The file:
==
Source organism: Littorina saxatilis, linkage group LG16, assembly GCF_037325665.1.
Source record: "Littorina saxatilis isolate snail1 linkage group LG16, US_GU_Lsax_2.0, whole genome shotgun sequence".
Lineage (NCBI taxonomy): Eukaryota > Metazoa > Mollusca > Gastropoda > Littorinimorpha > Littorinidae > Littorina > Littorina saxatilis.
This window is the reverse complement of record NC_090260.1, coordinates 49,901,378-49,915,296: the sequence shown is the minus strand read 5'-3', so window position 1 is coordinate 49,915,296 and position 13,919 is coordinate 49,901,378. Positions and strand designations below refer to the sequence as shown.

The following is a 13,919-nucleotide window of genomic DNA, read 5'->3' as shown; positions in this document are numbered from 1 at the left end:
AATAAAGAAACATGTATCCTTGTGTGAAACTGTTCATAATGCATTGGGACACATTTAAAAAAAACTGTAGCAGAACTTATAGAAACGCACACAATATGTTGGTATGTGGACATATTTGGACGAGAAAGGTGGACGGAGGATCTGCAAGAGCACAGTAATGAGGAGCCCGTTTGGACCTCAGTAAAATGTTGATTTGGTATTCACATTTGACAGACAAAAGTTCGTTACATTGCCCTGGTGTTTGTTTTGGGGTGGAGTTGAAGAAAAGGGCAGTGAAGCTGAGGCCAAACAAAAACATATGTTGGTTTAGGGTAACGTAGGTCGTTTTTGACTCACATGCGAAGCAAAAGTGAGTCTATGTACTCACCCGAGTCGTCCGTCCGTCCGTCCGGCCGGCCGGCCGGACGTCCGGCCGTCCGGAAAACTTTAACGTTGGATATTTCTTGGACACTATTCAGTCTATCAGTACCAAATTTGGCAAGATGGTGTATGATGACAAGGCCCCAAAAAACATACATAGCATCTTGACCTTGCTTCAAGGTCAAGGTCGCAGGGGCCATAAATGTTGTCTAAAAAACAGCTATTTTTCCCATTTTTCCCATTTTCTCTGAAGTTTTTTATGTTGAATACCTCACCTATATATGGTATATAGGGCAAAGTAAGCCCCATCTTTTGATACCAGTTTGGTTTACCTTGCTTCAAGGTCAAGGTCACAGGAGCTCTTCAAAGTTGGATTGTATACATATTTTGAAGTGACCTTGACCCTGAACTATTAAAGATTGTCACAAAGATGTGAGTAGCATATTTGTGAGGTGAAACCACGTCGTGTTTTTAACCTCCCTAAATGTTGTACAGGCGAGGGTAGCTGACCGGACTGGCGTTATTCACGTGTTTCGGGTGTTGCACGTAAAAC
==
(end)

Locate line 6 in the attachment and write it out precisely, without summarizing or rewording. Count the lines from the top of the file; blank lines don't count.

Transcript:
AATAAAGAAACATGTATCCTTGTGTGAAACTGTTCATAATGCATTGGGACACATTTAAAAAAAACTGTAGCAGAACTTATAGAAACGCACACAATATGTTGGTATGTGGACATATTTGGACGAGAAAGGTGGACGGAGGATCTGCAAGAGCACAGTAATGAGGAGCCCGTTTGGACCTCAGTAAAATGTTGATTTGGTATTCACATTTGACAGACAAAAGTTCGTTACATTGCCCTGGTGTTTGTTTTGGGGTGGAGTTGAAGAAAAGGGCAGTGAAGCTGAGGCCAAACAAAAACATATGTTGGTTTAGGGTAACGTAGGTCGTTTTTGACTCACATGCGAAGCAAAAGTGAGTCTATGTACTCACCCGAGTCGTCCGTCCGTCCGTCCGGCCGGCCGGCCGGACGTCCGGCCGTCCGGAAAACTTTAACGTTGGATATTTCTTGGACACTATTCAGTCTATCAGTACCAAATTTGGCAAGATGGTGTATGATGACAAGGCCCCAAAAAACATACATAGCATCTTGACCTTGCTTCAAGGTCAAGGTCGCAGGGGCCATAAATGTTGTCTAAAAAACAGCTATTTTTCCCATTTTTCCCATTTTCTCTGAAGTTTTTTATGTTGAATACCTCACCTATATATGGTATATAGGGCAAAGTAAGCCCCATCTTTTGATACCAGTTTGGTTTACCTTGCTTCAAGGTCAAGGTCACAGGAGCTCTTCAAAGTTGGATTGTATACATATTTTGAAGTGACCTTGACCCTGAACTATTAAAGATTGTCACAAAGATGTGAGTAGCATATTTGTGAGGTGAAACCACGTCGTGTTTTTAACCTCCCTAAATGTTGTACAGGCGAGGGTAGCTGACCGGACTGGCGTTATTCACGTGTTTCGGGTGTTGCACGTAAAAC